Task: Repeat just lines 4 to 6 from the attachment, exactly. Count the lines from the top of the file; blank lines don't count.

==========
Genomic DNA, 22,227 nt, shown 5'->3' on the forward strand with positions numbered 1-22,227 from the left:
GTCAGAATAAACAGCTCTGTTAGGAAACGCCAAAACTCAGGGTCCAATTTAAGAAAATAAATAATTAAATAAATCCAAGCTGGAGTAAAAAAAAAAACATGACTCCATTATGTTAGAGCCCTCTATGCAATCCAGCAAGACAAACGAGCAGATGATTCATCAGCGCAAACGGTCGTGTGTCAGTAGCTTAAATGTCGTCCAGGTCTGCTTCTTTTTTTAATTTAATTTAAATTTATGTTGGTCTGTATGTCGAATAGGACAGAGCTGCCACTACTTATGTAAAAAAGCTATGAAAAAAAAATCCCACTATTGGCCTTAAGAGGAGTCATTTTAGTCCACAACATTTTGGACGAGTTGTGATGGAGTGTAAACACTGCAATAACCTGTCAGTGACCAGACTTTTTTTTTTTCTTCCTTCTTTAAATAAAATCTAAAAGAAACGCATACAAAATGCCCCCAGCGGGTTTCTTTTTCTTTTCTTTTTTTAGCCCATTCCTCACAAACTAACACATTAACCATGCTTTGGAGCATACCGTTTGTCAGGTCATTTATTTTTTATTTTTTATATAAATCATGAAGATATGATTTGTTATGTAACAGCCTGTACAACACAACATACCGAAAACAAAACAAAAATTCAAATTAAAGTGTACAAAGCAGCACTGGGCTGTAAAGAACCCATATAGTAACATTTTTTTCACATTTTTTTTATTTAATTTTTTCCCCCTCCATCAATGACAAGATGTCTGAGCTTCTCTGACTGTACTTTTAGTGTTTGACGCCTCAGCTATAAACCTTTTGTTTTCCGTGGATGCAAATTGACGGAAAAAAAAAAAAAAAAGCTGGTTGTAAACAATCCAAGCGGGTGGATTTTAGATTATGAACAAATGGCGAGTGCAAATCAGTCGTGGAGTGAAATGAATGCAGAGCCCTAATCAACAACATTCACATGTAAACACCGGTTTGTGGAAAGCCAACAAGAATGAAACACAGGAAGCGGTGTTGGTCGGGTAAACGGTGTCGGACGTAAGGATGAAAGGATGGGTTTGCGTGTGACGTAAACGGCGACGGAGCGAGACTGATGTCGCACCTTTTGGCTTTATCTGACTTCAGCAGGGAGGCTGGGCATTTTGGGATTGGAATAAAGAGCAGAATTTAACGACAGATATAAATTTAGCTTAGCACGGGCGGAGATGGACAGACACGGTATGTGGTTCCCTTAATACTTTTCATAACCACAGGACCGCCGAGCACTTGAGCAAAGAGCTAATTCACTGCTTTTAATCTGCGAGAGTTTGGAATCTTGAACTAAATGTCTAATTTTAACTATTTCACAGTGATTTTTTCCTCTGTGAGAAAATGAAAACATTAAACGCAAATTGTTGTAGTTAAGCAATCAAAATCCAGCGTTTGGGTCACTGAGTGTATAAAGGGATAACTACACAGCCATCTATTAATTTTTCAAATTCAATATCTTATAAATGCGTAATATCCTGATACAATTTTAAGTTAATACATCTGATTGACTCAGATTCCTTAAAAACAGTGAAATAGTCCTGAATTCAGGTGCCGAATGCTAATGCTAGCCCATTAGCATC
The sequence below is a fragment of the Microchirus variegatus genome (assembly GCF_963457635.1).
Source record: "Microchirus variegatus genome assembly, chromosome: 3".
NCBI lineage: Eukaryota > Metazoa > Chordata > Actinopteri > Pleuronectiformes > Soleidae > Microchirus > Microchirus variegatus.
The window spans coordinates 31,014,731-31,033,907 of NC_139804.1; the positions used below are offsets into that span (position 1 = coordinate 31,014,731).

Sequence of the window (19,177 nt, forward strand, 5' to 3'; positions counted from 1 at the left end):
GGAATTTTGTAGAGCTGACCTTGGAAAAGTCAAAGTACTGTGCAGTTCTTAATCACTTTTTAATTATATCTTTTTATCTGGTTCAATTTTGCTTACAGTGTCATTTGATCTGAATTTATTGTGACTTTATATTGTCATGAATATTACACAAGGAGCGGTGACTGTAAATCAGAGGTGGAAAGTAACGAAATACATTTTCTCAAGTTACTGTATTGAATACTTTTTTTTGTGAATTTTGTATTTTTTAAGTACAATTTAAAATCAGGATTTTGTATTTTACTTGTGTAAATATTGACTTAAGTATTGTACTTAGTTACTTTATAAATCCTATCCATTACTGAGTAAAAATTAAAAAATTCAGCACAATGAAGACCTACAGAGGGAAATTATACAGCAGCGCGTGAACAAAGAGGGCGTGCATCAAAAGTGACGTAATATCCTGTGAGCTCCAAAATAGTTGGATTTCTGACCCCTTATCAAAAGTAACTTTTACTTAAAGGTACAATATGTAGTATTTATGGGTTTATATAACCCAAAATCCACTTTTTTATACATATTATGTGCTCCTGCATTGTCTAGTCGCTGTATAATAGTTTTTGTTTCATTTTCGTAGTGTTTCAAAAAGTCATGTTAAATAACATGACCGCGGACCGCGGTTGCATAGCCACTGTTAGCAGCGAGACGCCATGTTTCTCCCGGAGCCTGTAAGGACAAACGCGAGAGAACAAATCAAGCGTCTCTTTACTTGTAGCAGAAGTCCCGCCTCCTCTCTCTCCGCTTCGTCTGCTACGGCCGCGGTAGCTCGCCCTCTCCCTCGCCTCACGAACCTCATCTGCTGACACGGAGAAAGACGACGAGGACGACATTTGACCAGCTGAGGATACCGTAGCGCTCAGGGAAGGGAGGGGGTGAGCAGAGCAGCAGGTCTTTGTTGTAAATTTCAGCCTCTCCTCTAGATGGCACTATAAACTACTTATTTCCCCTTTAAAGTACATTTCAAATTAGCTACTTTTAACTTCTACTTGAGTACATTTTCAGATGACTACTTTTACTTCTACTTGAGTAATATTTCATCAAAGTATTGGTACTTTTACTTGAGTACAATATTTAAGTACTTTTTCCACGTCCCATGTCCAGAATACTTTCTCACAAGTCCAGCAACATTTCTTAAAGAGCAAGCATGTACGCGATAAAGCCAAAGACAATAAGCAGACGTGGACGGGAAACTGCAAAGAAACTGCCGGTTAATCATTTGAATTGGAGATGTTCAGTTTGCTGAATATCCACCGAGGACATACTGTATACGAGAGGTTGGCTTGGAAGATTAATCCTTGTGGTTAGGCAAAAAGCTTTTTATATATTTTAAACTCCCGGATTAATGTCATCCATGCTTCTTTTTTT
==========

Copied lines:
Source record: "Microchirus variegatus genome assembly, chromosome: 3".
NCBI lineage: Eukaryota > Metazoa > Chordata > Actinopteri > Pleuronectiformes > Soleidae > Microchirus > Microchirus variegatus.
The window spans coordinates 31,014,731-31,033,907 of NC_139804.1; the positions used below are offsets into that span (position 1 = coordinate 31,014,731).